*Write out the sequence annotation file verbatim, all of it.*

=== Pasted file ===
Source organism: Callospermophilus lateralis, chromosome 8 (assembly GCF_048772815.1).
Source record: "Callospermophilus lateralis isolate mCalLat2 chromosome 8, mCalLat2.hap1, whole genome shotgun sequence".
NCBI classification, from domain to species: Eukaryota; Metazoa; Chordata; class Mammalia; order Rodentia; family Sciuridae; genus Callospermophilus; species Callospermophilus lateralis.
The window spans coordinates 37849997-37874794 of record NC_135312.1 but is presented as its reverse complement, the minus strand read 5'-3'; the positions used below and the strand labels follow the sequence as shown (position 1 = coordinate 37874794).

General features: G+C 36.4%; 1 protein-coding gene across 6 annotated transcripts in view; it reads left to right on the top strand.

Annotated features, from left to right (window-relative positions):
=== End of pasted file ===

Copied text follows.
Source organism: Callospermophilus lateralis, chromosome 8 (assembly GCF_048772815.1).
Source record: "Callospermophilus lateralis isolate mCalLat2 chromosome 8, mCalLat2.hap1, whole genome shotgun sequence".
NCBI classification, from domain to species: Eukaryota; Metazoa; Chordata; class Mammalia; order Rodentia; family Sciuridae; genus Callospermophilus; species Callospermophilus lateralis.
The window spans coordinates 37849997-37874794 of record NC_135312.1 but is presented as its reverse complement, the minus strand read 5'-3'; the positions used below and the strand labels follow the sequence as shown (position 1 = coordinate 37874794).

General features: G+C 36.4%; 1 protein-coding gene across 6 annotated transcripts in view; it reads left to right on the top strand.

Annotated features, from left to right (window-relative positions):